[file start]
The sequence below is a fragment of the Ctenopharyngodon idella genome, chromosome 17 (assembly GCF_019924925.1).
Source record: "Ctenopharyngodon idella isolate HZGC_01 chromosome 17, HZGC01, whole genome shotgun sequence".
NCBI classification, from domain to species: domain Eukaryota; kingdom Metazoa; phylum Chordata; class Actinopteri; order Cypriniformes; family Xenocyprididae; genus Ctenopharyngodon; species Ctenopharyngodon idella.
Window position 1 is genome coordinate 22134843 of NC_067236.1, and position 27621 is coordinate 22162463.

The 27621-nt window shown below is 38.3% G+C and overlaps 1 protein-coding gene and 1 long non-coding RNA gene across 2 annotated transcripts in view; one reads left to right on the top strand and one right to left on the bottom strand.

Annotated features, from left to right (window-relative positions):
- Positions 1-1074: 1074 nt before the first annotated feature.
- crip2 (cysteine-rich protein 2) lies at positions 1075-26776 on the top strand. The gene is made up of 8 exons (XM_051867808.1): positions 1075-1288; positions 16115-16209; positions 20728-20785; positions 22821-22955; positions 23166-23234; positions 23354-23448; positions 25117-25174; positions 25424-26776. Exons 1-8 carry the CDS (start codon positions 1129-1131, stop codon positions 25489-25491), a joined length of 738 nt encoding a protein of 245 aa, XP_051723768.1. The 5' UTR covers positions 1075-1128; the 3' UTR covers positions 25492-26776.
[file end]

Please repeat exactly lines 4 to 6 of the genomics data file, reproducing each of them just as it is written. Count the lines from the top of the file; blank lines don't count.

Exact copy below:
Window position 1 is genome coordinate 22134843 of NC_067236.1, and position 27621 is coordinate 22162463.

The 27621-nt window shown below is 38.3% G+C and overlaps 1 protein-coding gene and 1 long non-coding RNA gene across 2 annotated transcripts in view; one reads left to right on the top strand and one right to left on the bottom strand.

Annotated features, from left to right (window-relative positions):